The Cloud Forest is higher but slightly smaller at 0.8 hectares (2.0 acres). It replicates the cool moist conditions found in tropical mountain regions between 1,000 metres (3,300 ft) and 3,000 metres (9,800 ft) above sea level, found in South-East Asia, Middle- and South America. It features a 42-metre (138 ft) "Cloud Mountain", accessible by an elevator, and visitors will be able to descend the mountain via a circular path where a 35-metre (115 ft) waterfall provides visitors with refreshing cool air.[citation needed]

The "Cloud Mountain" itself is an intricate structure completely clad in epiphytes such as orchids, ferns, peacock ferns, spike- and clubmosses, bromeliads and anthuriums. The design by Grant Associates was inspired by the Maiden Hair Fungus and consists of a number of levels, each with a different theme, including The Lost World, The Cavern, The Waterfall View, The Crystal Mountain, The Cloud Forest Gallery, The Cloud Forest Theatre and The Secret Garden.[citation needed]

The following is a partial list of plants growing in the Cloud Forest:[13]

Supertree GroveEdit

Supertrees are tree-like structures that dominate the Gardens' landscape with heights that range between 25 metres (82 ft) and 50 metres (160 ft). They were conceived and designed by Grant Associates, with the imaginative engineering of Atelier One and Atelier Ten. They are vertical gardens that perform a multitude of functions, which include planting, shading and working as environmental engines for the gardens.[14]

 
Supertree Grove, Singapore
 
A night view of the Supertrees

The Supertrees are home to enclaves of unique and exotic ferns, vines, orchids and also a vast collection of bromeliads such as Tillandsia, amongst other plants. They are fitted with environmental technologies that mimic the ecological function of trees: photovoltaic cells that harness solar energy which can be used for some of the functions of the Supertrees (such as lighting), similar to how trees photosynthesize, and collection of rainwater for use in irrigation and fountain displays, similar to how trees absorb rainwater for growth. The Supertrees also serve air intake and exhaust functions as part of the conservatories' cooling systems.

There is an elevated walkway, the OCBC Skyway, between two of the larger Supertrees for visitors to enjoy a panoramic aerial view of the Gardens. Every night, at 7:45pm and 8:45pm, the Supertree Grove comes alive with a coordinated light and music show known as the Garden Rhapsody. The accompanying music to the show changes every month or so, with certain themes such as A World of Wonder and A Night of Musical Theatre, which features excerpts/pieces from films like Jurassic Park and Pirates of the Caribbean.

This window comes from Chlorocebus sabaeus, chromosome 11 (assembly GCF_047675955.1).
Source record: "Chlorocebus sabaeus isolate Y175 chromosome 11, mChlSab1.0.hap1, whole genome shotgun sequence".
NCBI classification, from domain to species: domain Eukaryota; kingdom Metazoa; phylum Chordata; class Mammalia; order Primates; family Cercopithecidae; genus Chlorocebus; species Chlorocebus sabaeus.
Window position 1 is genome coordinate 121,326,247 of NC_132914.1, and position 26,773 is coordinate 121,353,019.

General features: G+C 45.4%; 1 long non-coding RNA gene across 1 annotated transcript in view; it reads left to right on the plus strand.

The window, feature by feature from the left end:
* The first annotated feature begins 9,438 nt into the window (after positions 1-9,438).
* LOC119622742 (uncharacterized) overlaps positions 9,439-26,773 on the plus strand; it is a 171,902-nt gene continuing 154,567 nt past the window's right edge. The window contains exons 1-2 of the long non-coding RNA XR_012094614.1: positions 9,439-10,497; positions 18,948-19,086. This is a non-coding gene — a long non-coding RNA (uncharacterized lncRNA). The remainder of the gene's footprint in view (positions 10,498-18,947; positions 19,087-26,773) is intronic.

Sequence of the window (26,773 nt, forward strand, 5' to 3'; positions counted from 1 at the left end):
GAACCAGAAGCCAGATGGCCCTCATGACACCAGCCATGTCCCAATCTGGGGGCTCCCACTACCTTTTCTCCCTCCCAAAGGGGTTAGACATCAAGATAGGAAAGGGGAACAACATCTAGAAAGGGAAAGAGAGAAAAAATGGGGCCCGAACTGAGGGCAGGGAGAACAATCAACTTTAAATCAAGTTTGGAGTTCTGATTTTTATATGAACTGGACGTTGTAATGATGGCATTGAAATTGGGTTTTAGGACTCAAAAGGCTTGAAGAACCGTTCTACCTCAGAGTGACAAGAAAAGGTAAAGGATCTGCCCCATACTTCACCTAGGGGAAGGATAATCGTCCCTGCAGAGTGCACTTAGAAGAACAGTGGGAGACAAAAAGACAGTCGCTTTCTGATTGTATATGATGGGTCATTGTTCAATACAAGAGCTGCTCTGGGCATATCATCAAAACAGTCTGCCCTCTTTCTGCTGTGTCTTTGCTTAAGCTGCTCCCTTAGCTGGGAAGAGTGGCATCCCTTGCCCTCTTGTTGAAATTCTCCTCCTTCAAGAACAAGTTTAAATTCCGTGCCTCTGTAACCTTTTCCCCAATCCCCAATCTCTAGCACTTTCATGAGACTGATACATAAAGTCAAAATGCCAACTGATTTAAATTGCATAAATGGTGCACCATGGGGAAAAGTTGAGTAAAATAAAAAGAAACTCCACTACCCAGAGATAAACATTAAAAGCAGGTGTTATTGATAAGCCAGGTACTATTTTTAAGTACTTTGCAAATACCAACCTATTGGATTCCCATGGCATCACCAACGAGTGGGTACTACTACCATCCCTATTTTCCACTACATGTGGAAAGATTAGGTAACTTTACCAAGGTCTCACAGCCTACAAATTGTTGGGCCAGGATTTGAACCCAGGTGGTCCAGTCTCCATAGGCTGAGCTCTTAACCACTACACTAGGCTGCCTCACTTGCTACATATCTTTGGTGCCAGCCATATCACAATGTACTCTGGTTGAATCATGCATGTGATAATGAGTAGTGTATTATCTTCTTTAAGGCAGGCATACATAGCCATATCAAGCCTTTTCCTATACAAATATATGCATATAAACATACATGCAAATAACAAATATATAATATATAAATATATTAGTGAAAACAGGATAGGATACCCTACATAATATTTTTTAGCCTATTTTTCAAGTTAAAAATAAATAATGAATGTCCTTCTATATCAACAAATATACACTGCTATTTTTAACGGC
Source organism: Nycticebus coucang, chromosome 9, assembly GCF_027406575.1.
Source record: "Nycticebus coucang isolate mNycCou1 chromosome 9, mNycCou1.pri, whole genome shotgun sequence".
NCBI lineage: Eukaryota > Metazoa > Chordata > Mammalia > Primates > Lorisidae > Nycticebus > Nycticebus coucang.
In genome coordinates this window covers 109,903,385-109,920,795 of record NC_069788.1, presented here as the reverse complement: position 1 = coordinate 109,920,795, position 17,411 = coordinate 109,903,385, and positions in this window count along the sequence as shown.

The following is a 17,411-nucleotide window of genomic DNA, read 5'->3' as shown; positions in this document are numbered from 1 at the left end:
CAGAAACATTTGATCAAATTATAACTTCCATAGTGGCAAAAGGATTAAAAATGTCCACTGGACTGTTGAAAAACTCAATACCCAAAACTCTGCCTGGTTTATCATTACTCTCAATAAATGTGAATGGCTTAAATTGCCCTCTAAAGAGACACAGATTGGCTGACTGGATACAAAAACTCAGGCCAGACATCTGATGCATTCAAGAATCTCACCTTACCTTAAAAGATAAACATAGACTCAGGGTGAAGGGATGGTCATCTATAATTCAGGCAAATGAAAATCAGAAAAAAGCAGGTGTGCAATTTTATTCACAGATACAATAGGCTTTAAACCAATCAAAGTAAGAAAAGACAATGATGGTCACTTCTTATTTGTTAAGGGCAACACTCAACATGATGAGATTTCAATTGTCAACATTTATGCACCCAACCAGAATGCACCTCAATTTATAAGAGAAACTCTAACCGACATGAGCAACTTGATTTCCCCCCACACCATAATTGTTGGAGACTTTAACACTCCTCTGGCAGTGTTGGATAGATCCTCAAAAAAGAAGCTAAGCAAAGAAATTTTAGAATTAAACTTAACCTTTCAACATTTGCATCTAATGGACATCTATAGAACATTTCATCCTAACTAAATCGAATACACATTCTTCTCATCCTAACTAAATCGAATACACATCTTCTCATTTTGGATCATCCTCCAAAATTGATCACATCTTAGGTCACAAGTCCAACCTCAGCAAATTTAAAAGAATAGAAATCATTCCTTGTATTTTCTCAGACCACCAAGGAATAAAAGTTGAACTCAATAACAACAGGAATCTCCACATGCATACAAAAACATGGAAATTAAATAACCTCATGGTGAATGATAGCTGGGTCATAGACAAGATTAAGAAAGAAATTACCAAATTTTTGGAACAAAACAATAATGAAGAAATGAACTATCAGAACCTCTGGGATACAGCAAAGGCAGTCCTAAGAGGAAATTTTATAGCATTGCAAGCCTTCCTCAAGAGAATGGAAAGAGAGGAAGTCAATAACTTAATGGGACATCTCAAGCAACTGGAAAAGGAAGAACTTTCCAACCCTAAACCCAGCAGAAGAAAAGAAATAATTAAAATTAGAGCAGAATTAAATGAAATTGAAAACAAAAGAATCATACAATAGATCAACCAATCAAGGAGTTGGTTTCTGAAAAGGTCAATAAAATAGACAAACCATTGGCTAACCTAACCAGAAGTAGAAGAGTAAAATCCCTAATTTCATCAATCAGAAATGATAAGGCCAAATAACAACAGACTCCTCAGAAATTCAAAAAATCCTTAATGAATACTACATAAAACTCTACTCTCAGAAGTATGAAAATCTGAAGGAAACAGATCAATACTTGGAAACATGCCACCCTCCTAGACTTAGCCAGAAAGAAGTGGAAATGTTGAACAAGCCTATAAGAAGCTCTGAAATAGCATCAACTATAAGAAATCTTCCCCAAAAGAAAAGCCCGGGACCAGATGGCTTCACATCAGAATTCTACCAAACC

Italy's Pavilion in Expo 2015, featured a structure called Albero Della Vita (or "Tree of Life" in Italian), which proved visually similar to Singapore's Supertrees.

Children's GardenEdit

Designed by Grant Associates, which also designed Gardens by the Bay, the Children's Garden was fully funded by Far East Organization for $10 million. This attraction was opened on 21 January 2014. The children's garden is near the treehouse and the adventure trail. The adventure trail consists of trampolines, balancing beams, hanging bridges and more.

It is open on Tuesdays to Fridays from 10 a.m. to 7 p.m. and on Saturdays, Sundays and public holidays from 9 a.m. to 9 p.m. It is closed on Mondays, or on the next working day if Monday is a public holiday.[15]

Horticultural themed gardensEdit

There are two distinctly different sets of horticultural themed gardens which centre on the horticultural heritage of the various cultural groups in Singapore and on the biology and ecology of gardens and forests. They are an important part of the Gardens' edutainment programme, which aims to bring plant knowledge to the public.

The "Heritage Gardens" theme features gardens that highlights the various cultural groups in Singapore and the important role that plants play in their respective cultures, as well as the country's colonial history. It also focuses on economically important plants in Singapore and South East Asia. The four gardens are the Indian Garden, the Chinese Garden, the Malay Garden and the Colonial Garden.[16]

The "World of Plants" theme emphasizes the web of relationships amongst the various plants within a fragile forest setting, showcasing the biodiversity of plant life on the planet. It consists of six subthemes illustrated by six "gardens", which are named Discovery, Web of Life, Fruits and Flowers, Understorey, World of Palms, and Secret Life of Trees.[17]

Bayfront Plaza and Floral FantasyEdit

 
A model by the Urban Redevelopment Authority of the future garden at Marina South

The Bayfront Plaza is the main entry precinct into the Gardens from Bayfront MRT station. It includes a brand new attraction called Floral Fantasy which consists of four garden landscapes of floral artistry and a futuristic 4D ride experience. The 1,500 sqm Floral Fantasy will be featuring four diverse garden landscapes – each showcasing a different concept of floral artistry, as well as a 4D multimedia ride simulating the journey of a dragonfly's flight path through Gardens by the Bay. Included is also an indoor events space, the Bayfront Pavilion, a cafe and a food and beverage fair on weekends.